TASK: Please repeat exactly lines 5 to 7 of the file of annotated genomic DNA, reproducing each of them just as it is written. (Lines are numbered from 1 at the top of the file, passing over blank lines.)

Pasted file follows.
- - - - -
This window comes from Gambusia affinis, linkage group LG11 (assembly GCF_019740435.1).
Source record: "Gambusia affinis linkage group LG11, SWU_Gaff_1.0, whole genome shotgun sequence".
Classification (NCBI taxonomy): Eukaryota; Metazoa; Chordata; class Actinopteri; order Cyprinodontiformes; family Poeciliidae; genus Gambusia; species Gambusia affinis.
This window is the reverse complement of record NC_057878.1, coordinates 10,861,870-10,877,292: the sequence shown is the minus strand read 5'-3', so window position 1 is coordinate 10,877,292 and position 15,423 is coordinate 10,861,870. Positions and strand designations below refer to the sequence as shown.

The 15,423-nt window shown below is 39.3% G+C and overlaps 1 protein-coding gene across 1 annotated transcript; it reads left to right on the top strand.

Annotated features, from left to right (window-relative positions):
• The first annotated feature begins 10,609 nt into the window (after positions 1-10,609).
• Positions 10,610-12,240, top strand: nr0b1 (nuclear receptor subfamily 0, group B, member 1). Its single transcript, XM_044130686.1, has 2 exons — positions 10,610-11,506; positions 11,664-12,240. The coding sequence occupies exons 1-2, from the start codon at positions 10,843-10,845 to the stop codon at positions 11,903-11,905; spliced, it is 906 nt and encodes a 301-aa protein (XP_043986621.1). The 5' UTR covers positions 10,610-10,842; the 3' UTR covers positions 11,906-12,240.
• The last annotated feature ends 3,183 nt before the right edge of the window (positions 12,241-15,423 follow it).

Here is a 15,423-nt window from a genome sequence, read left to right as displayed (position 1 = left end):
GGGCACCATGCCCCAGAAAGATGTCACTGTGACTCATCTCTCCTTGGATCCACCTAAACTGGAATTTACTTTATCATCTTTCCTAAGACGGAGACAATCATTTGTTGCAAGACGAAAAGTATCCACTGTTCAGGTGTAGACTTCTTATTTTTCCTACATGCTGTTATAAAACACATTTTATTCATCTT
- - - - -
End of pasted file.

The 15,423-nt window shown below is 39.3% G+C and overlaps 1 protein-coding gene across 1 annotated transcript; it reads left to right on the top strand.

Annotated features, from left to right (window-relative positions):
• The first annotated feature begins 10,609 nt into the window (after positions 1-10,609).